Princeton peaked at new levels of saccharine-sweet this past Friday, April 29th. Some of you woke up at 4:45 AM to watch William and Kate’s Royal Wedding (4:45? why?!). And some of you wandered haplessly into Frist intending to get pizza for lunch, only to find an elaborate cake-building show in full swing. There were cameras trained on the three cake-building teams, “Chocotigers,” “Spelman 61,” and “Blue and Yellow.” University bakers had chosen the final three-member teams out of a pool of 17 applications. (Yes, even for cake-baking, there’s an application.) Each team of undergraduates worked with a professional baking advisor.

A University chef played announcer, making rounds with his microphone to cheer on the cake progress or read off a few statistics about the gastronomic tendencies of Princeton undergraduates: “Last year, you’ve consumed 80,000 dough balls of pizza. That’s about a half a ton of dough. If you cut those pizzas into eight slices, you’re talking about a half a million tons of pizza.” He concluded that sickening data set by urging us to “keep eating pizza.” It was an unreal scene—reminiscent of the priest who, just that morning, cartwheeled down the aisle at Westminster Abbey, or the postmodern hats worn by the Royal Wedding guests. (Come to think of it, some of the hats resembled cakes. And some of the cakes resembled hats.)

During the hour-long competition, a smattering of bemused lunchers and a handful of kitchen staff stood around making eyes at the confections. At the center were the judges. Heather Minnich, University Pastry Chef, surveyed the cakes coolly behind the judging table. USG President Michael “Yaro” Yaroshefsky prowled past the workbenches with a look on his face like a child anticipating Christmas. Dean Malkiel, in demure pink, paced regally behind him. Her husband, Professor Burton Malkiel, stood back unassumingly like Prince Philip.

I can only imagine the genesis of the Dean’s Bake concept. A USG officer hooked on Cake Boss or some other Food Network show wants an excuse to do a Princetonian version of the competition. “Aha!” says his or her roommate, mind drawn back to the indelible scene in Roald Dahl’s Matilda when the Trunchbull forces “sack of cement” Bruce Bogtrotter to eat a massive chocolate cake. “Why don’t we advertise it as a celebratory farewell to Dean Malkiel, but leave it to the imagination what we mean by ‘celebrate’?” Finally, to make it all worthwhile, there has to be an incentive: fake money, or Paw Points. “What shall we call it?” Rhymes with Dean’s Date, but delicious instead of disastrous. (Alas, this is not in fact what happened. Yaro tells me that he and Director of Dining Services Stu Orefice cooked up the idea some months ago during a meeting.)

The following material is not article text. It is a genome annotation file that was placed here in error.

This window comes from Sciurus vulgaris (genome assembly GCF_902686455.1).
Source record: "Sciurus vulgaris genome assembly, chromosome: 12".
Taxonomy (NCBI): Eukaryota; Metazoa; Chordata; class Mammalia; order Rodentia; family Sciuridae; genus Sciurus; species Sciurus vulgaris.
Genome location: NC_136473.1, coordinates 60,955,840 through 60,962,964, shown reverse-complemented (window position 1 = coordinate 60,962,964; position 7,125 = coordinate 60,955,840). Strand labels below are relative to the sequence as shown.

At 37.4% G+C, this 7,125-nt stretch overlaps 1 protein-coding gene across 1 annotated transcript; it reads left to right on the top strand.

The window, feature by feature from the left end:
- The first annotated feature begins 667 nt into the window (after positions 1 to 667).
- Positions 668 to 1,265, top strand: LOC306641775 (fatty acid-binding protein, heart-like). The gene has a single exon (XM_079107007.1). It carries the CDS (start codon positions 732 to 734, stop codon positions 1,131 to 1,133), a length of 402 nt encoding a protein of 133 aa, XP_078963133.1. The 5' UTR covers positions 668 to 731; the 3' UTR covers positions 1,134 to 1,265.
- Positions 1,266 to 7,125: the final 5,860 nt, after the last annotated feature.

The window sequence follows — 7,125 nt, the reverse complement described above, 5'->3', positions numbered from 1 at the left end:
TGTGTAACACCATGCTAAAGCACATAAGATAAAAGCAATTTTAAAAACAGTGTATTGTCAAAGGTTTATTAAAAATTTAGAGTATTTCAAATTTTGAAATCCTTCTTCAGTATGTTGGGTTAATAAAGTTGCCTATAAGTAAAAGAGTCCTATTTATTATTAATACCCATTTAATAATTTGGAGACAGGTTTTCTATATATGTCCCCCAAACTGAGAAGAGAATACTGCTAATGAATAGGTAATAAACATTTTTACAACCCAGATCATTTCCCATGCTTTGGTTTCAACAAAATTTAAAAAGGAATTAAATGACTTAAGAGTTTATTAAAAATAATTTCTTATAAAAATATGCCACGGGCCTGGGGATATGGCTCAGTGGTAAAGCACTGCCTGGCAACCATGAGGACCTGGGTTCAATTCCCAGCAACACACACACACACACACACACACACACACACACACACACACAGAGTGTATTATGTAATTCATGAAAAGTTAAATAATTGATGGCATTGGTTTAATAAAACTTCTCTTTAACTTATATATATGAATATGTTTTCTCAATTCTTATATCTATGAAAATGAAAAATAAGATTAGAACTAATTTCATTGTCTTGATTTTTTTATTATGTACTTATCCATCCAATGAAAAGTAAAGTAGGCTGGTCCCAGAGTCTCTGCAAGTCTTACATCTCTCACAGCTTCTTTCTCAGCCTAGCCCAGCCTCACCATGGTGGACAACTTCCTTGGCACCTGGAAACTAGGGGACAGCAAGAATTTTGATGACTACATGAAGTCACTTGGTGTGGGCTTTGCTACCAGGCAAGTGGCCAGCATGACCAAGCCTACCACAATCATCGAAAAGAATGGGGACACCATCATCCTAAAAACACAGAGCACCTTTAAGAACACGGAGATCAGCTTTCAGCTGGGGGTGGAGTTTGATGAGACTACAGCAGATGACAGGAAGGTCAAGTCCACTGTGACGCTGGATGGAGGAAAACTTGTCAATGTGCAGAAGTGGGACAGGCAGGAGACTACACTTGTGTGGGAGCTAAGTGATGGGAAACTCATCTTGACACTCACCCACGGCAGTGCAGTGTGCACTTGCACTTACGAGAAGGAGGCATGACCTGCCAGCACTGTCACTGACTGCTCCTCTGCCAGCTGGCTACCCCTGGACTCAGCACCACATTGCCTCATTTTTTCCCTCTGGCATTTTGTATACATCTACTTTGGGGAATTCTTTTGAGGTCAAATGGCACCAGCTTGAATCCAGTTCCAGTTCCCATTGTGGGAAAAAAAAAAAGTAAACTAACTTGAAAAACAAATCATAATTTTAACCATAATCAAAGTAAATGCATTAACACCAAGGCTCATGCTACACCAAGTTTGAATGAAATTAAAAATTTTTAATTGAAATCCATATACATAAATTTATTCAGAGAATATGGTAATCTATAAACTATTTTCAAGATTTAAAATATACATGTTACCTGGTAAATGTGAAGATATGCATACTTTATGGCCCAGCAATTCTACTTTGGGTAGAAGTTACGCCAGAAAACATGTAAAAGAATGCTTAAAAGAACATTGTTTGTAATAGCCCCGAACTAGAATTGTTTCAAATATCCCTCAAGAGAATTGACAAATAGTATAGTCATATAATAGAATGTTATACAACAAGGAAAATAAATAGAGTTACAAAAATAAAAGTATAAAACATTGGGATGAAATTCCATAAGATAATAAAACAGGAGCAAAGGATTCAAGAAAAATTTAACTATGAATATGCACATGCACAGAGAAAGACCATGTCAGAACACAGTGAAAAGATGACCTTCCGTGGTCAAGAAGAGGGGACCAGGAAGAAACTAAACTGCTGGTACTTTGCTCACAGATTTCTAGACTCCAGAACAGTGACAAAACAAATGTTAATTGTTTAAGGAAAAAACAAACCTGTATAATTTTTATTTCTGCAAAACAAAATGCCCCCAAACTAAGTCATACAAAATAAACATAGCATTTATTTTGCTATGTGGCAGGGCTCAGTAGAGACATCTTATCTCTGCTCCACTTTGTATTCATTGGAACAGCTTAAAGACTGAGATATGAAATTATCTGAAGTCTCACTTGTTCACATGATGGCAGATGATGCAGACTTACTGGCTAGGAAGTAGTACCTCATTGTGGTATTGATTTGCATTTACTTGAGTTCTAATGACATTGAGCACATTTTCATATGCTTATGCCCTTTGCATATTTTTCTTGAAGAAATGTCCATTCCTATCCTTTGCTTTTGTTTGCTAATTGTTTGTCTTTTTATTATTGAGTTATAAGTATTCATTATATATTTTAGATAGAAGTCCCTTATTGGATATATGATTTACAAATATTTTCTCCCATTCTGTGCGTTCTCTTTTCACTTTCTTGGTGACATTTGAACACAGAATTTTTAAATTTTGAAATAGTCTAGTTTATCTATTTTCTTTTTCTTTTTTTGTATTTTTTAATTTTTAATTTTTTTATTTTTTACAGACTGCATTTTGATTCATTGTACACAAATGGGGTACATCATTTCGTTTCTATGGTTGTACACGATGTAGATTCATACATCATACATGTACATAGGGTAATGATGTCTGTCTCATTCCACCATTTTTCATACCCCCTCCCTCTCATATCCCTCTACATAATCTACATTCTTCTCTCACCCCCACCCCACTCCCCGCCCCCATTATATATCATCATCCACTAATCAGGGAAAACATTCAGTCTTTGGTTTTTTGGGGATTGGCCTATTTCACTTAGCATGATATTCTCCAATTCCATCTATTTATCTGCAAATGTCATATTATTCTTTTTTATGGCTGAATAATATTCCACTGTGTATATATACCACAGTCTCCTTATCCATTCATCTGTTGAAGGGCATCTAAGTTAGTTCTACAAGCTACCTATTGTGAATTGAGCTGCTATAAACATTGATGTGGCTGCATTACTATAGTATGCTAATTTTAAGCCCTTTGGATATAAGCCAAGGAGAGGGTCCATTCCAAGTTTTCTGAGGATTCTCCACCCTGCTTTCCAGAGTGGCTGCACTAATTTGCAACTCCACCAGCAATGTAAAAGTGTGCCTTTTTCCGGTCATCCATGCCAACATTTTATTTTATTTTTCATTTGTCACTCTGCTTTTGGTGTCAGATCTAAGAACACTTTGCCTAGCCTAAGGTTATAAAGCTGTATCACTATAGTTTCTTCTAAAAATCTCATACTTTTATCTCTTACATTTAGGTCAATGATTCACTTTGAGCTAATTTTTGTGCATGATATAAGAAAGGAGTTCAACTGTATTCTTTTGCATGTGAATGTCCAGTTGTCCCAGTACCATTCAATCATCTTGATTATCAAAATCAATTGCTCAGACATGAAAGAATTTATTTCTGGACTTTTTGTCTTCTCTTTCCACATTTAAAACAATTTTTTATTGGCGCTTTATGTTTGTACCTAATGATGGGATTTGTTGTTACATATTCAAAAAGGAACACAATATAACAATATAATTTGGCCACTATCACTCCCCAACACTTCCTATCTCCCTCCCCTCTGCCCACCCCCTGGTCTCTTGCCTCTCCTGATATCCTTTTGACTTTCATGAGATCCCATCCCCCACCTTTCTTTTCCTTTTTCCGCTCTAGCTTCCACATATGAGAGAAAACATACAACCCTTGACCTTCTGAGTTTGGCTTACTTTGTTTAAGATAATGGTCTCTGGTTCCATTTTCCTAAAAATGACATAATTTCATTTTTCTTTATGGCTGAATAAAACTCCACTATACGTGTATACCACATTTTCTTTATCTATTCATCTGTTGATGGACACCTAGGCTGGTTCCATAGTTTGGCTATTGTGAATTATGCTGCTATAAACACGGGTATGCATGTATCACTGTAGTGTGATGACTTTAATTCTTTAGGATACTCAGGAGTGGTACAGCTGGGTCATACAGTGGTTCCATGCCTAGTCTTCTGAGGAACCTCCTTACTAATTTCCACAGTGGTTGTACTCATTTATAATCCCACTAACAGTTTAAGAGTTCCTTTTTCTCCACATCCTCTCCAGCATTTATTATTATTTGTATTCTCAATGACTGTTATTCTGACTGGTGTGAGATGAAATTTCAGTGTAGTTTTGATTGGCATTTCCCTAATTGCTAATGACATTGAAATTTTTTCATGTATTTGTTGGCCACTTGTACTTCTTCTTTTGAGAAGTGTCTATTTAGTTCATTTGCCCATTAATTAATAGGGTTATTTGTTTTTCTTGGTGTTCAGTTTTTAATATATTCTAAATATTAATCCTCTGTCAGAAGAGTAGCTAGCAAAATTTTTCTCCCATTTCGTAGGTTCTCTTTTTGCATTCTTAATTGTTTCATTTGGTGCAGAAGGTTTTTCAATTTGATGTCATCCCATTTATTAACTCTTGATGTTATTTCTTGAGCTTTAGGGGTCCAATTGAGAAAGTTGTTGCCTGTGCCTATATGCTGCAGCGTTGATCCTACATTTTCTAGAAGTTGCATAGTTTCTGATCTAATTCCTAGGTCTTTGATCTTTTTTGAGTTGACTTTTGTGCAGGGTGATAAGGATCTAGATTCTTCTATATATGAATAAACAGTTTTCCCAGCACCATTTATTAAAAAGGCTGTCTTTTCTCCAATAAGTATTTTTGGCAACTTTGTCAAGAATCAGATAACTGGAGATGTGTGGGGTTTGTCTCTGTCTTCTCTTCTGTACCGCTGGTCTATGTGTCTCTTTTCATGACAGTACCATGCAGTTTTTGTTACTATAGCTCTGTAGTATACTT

Each team had baked two cakes: a presentation cake (a sculpture judged for theme and presentation) and the tasting cake (a regular circular cake). The teams had an hour to build, ice, and decorate their presentation cakes. Then slices of tasting cake were gingerly cut, artfully arranged on the plate, and presented to each of the four judges for taste testing.

The Chocotigers had only finishing touches to make; they had baked and assembled the cake the previous morning in the bake shop in the basement of the Rocky-Mathey dining hall. They opted for a Princeton shield made of chocolate cake, with layers of marzipan-based Grand Marnier orange-flavored cream, candied orange peel, and diced almonds. The cake was coated with chocolate ganache, then sealed with a smooth dark chocolate ganache. They colored the shield with orange-dyed buttercream, garnished with swirls of icing, and wrote across the cake in careful cursive, “Farewell Dean Malkiel.”